While the 2004 Flight Attendants Conference went smoothly, below the surface was a building dissatisfaction on the part of some flight attendants with what they perceive as a reluctance by conference sponsor NBAA to voice a more detailed position with regard to flight attendant training.
At the heart of the dispute is an FAA Notice of Regulatory Review that could amend the flight attendant training requirements under Part 135. The FAA has formed an Aviation Rulemaking Advisory Committee (ARAC) and has solicited comments from the industry.
Among suggestions offered at NBAA flight attendant committee meetings was the creation of a separate “customer service representative” cabin position. Another recommendation was that the title of “flight attendant” be changed to “cabin safety professional.”
For the most part, these suggestions have been met with hostility by many committee members and by the corporate flight attendant community in general. Discussions of the ideas at flight attendant committee meetings became, as one member put it, “very contentious.” Sources on the committee said some threatened to resign their membership in the committee if NBAA were to adopt such recommendations. A number of long-time committee members openly admitted they did not attend this year’s convention as a means of silent protest.
Susan Friedenberg, president of Corporate Flight Attendant Training in Philadelphia, stepped down as vice chair of the committee “out of frustration” with NBAA. “I felt that it would be like riding a horse going in the opposite direction from the direction I want to go,” she said.
Lynn Brocklehurst, a committee member and the senior flight attendant with Whirlpool in Benton Harbor, Mich., is blunt in her assessment of NBAA’s position. “There are too many operators,” said Brocklehurst, “who don’t want to worry about the requirements for flight attendant crew training or they don’t want to pay for it. They’re perfectly happy to put people in the cabin who have no safety training and list them as customer service representatives. And NBAA is too occupied with placating its members who think this is appropriate.
“It’s been nine years now [since the first flight attendant convention] and NBAA has yet to define the role of the flight attendant,” said Brocklehurst.
The association’s official position was put in writing in September 2002 in response to a request by the flight attendant committee. In simple terms, it advises its members that an assigned flight attendant “should possess the proper safety and security training [and] should be prepared to assist the pilot-in-command in all cabin and passenger safety and security issues.” It also points out that having a trained flight attendant on board “is one of the key things a flight department can do to help ensure the safety and security of its passengers.”
According to Jay Evans, NBAA staff liaison to the flight attendant committee, the association has consistently emphasized that “you should have trained crewmembers in the back of the airplane,” pointing out that the NBAA management guide makes this point. However, “We are not going to dictate the conditions under which our members should hire and operate. We recommend that they follow the regulations.”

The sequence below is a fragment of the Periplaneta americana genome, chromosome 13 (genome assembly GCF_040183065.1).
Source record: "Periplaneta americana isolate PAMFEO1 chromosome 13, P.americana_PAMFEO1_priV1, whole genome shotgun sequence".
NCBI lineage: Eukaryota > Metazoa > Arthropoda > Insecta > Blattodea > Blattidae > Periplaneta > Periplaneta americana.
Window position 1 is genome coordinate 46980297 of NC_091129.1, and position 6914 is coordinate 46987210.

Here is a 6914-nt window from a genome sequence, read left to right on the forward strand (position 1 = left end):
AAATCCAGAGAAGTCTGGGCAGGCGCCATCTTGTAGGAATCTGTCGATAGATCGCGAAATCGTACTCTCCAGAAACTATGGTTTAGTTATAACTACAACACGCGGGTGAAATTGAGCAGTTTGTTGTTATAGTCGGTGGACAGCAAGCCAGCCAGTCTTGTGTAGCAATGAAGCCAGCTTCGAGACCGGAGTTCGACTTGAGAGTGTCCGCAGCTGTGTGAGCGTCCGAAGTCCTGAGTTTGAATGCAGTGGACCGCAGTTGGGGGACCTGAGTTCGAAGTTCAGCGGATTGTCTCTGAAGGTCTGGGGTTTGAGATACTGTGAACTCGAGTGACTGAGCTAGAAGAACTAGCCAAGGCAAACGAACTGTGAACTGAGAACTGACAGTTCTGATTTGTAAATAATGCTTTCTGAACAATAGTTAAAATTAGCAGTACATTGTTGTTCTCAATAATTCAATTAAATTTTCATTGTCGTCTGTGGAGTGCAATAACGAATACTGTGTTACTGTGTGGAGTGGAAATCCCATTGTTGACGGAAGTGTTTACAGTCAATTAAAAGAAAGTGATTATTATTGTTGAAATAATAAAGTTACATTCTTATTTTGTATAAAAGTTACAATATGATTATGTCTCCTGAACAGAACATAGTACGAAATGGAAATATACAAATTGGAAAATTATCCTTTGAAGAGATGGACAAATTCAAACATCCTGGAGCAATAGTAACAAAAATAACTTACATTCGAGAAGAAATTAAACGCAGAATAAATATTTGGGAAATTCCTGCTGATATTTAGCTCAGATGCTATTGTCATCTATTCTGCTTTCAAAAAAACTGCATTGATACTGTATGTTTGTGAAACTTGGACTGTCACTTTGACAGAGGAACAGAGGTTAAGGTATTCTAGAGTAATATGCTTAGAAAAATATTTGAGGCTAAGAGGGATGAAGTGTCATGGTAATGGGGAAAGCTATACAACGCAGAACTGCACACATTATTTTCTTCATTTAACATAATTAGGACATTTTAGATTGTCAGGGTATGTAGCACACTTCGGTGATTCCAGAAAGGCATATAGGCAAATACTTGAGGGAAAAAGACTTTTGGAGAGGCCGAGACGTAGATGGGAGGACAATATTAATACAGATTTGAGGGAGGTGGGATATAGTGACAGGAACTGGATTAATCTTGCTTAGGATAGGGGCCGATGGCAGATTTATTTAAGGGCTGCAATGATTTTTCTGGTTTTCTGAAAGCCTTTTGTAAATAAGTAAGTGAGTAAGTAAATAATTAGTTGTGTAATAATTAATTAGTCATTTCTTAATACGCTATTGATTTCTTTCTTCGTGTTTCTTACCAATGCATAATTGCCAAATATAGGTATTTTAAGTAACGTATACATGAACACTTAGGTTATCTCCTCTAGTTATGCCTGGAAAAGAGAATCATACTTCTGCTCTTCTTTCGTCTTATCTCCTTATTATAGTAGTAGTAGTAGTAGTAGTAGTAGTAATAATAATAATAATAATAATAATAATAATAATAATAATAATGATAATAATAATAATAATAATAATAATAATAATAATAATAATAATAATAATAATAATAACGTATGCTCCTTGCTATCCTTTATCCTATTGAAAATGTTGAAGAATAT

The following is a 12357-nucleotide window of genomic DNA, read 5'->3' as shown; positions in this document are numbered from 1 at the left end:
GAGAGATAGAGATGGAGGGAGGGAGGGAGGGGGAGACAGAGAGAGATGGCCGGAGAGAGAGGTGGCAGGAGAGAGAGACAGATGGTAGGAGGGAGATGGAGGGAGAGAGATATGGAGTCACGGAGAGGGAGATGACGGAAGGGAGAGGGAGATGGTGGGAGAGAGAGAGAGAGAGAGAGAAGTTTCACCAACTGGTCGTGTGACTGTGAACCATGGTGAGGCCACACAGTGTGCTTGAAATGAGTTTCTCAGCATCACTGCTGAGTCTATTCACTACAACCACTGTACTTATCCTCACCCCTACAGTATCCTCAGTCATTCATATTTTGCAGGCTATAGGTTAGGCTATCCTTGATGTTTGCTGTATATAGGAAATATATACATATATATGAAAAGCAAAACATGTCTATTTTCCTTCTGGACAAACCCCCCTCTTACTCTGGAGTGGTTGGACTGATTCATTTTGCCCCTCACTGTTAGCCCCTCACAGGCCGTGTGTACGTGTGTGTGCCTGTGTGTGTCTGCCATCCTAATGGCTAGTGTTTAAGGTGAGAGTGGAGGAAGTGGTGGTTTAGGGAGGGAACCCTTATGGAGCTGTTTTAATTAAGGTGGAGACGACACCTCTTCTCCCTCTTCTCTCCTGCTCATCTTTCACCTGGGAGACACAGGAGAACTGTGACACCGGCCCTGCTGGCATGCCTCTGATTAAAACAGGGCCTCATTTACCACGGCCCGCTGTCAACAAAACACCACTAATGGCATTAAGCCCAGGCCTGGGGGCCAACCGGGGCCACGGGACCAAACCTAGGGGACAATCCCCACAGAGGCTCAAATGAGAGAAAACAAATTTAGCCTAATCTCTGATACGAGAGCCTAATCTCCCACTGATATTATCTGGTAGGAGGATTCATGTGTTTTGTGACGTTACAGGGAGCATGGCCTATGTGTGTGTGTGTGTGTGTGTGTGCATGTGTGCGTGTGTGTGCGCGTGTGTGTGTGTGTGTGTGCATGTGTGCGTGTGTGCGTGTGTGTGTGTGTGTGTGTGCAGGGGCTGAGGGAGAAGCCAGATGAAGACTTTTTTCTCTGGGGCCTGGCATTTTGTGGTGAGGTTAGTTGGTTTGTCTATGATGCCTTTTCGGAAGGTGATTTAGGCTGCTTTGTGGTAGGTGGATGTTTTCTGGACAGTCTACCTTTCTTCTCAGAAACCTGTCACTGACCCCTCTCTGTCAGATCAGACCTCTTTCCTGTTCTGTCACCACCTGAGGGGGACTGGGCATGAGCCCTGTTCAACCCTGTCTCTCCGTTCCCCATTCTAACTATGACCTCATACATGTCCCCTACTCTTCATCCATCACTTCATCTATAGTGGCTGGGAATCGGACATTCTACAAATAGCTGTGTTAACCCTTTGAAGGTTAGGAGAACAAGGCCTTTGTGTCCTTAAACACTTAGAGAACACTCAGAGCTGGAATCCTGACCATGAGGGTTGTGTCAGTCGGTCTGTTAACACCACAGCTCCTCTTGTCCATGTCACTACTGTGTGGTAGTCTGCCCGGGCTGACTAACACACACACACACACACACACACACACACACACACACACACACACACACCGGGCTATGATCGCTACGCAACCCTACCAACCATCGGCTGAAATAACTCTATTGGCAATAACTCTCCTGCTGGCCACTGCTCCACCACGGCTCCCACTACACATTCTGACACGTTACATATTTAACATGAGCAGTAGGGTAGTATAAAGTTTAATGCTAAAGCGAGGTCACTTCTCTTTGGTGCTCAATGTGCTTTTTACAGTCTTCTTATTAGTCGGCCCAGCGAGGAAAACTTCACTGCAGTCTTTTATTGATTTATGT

Some members of the flight attendant committee have pressed the association to go a step further and recommend to both its members and to the FAA that all operators, including Part 91, should meet the requirements in Part 135 with regard to flight attendant training and crew rest and duty.
“When I entered this profession nine years ago,” said Brocklehurst, “I thought being a corporate flight attendant would be the ‘crème-de-la-crème.’ Sometimes it’s more like skim milk.”
She also noted that on longer flights, some operators are carrying a flight technician/engineer who is assigned the additional duties of flight attendant, “even though they’re not trained in that role.”
Evans said NBAA is aware of this practice, and that the flight attendant committee believes that if a flight technician/engineer is assigned additional duty as a flight attendant, he or she should be properly trained for those duties.
Most recently, the committee sent the NBAA board of directors an “initial response” with regard to the association’s recommendations to the FAA’s proposed Part 135 rewrite. In part, the NBAA flight attendant committee strongly recommended that:
• the position of the CSR (cabin service representative) not be represented in FAR 135.331, and
• it is the responsibility of the aircraft operator to have a crewmember on board the aircraft who is trained to Part 135, minimum training requirements (FAR 135.331).
“We strongly feel that it is inappropriate to have someone in the cabin represented as or perceived by passengers as a crewmember, who is not adequately trained in the role of a crewmember,” said Virginia Lippincott, chair of the flight attendant committee and cabin service supervisor for Pfizer’s flight department in Trenton, N.J.